Elk, Elk Everywhere!

One thing we saw in Rocky Mountain National Park was elk.

Lots of elk.

Lots and lots of elk (click to view full size).

In fact, while at one point there were almost no elk left in this area – in 1913 and 1914 about fifty were transplanted from Yellowstone to repopulate them – today there seems to be a herd grazing in every meadow you pass. Because their natural predators, such as wolves and grizzly bears, have been extirpated from the park and its surroundings, their numbers have exploded dramatically. In order to protect sensitive riparian areas from overgrazing, the park has erected fences to create elk “exclosures” around some of the streams. They’ve also culled individuals periodically.

The park’s elk population is closely studied and monitored, and we spotted a couple with radio collars while we were there. One thing they keep close tabs on is the prevalence of Chronic Wasting Disease, a relative of “mad cow” disease that affects species in the deer family.

These weren’t the only large mammals we saw on our trip – we also spotted several moose, and from a distance a herd of mountain big-horned sheep. No black bears, but I should have plenty of chances to see those once I arrive in Wisconsin!

4 thoughts on “Elk, Elk Everywhere!”

  1. Hi Rebecca- Yep, I visited RMNP park the last week of June- I think your elk write-up captures what I saw and learned too- there are ALOT of elk in the park and the surrounding areas. It reminds me of the white-tailed deer here in Ohio- once rare, now common.


  2. There has been a lot of concern about elk over population. In many areas there is little or no understory in the forests, the grass lands are over grazed, and disease, such as CWD, is easily spread. Where predators have been reintroduced there has been a tremendous rebound in plant community dynamics and associated wildlife, but met with great resistance from ranchers and those who fear predators will impact their livelihood. It is a conundrum for sure.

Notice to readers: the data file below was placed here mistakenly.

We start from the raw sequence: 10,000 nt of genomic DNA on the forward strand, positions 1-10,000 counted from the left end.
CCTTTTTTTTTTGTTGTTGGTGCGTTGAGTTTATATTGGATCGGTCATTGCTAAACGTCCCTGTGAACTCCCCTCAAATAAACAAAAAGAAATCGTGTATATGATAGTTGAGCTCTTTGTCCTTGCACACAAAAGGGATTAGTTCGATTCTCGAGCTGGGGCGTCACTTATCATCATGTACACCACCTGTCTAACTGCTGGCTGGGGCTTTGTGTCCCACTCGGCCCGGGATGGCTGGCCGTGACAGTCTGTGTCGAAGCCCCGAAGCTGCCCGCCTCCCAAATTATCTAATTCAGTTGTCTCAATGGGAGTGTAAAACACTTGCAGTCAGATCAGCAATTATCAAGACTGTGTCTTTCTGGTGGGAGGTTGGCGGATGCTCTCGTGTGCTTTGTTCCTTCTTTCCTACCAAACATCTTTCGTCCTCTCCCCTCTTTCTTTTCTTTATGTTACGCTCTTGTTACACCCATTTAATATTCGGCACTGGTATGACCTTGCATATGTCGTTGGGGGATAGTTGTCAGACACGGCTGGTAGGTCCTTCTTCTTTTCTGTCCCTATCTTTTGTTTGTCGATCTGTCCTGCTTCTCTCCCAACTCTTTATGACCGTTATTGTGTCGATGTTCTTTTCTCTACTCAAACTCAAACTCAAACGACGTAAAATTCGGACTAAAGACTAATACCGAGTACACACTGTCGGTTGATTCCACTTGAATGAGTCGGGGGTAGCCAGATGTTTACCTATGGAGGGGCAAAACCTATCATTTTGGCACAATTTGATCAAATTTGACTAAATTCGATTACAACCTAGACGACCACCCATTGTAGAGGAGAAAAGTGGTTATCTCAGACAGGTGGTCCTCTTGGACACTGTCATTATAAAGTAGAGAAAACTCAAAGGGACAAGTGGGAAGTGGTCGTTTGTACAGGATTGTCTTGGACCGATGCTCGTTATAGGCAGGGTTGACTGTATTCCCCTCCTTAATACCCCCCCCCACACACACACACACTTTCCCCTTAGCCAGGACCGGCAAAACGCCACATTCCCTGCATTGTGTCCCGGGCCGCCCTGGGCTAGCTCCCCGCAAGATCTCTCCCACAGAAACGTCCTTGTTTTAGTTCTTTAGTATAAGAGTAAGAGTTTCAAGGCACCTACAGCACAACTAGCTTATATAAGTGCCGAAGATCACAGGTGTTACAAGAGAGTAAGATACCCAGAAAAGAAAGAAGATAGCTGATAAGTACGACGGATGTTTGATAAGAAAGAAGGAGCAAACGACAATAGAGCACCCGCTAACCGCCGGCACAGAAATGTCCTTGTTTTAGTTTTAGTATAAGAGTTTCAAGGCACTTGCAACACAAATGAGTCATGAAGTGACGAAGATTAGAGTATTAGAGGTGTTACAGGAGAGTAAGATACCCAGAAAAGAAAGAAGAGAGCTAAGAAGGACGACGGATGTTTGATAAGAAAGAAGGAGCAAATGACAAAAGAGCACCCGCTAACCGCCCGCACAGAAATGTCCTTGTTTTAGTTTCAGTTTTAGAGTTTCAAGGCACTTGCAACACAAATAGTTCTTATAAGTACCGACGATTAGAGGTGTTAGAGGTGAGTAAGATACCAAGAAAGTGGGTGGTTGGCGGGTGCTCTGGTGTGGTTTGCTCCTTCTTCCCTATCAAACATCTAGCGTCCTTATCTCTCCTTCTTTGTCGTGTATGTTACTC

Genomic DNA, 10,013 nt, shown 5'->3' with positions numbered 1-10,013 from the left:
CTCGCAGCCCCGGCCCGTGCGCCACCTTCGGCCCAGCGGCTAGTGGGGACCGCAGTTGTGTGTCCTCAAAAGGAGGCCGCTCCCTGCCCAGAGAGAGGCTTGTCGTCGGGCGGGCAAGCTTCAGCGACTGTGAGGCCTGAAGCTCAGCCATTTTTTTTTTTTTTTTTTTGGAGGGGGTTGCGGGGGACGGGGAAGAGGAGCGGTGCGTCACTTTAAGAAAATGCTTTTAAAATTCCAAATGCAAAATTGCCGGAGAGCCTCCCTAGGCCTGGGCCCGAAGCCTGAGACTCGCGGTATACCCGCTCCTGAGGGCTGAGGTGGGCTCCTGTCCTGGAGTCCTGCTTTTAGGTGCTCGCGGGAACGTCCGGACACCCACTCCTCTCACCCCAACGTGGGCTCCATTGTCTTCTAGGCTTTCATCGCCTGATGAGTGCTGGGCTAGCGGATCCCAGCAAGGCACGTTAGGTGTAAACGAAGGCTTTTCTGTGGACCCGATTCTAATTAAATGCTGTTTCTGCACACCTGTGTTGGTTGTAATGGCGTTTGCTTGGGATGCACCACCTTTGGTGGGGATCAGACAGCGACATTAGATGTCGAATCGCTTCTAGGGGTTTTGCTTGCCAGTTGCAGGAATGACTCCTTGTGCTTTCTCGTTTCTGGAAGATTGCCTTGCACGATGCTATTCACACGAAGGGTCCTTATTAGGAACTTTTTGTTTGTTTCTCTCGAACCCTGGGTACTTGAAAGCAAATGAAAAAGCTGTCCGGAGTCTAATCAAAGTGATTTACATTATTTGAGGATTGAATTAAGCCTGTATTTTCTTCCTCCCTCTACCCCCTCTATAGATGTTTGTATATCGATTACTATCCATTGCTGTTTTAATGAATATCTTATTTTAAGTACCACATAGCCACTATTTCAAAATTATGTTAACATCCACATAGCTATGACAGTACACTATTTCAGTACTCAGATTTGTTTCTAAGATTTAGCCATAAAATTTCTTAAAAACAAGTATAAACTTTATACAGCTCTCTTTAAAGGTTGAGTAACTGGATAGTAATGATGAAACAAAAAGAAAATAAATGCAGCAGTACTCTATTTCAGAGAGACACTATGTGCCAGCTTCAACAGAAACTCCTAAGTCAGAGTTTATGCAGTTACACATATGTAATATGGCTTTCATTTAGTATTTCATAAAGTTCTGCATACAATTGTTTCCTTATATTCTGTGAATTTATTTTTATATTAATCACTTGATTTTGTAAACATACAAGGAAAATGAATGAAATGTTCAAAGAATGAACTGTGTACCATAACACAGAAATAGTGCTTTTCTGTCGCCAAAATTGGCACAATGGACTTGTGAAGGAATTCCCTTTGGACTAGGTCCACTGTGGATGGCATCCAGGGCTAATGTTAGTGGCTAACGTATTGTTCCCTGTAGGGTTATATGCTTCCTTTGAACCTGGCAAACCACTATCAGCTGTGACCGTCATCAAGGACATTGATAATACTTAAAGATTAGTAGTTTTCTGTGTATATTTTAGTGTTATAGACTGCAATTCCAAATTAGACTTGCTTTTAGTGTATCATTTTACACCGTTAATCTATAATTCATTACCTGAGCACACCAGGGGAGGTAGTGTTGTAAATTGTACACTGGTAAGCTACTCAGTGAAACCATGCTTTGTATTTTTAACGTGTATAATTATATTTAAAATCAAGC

Great post! Thank you.

  3. Ooh, Bullwinkles! I saw some when I visited Yosemite. Wait, is a moose the same as an elk? They are in Europe, but not so sure about the US. Would hate to insult a cartoon character :)

    I wanted to see bears, but I was assured by friends I *didn’t* want to see them up close in the wild. I never did, so perhaps that was for the best.

    1. Moose and elk are NOT the same thing in North America. Moose here refers to Alces alces, which is the same animal that’s called an elk in Europe. American elk are Cervus canadensis, very similar to what are called “red deer” in Europe. We saw both on this particular trip, although I didn’t really get any great photos of moose. (I had to look them up on Wikipedia to be sure of this before I answered you – it’s rather confusing!)

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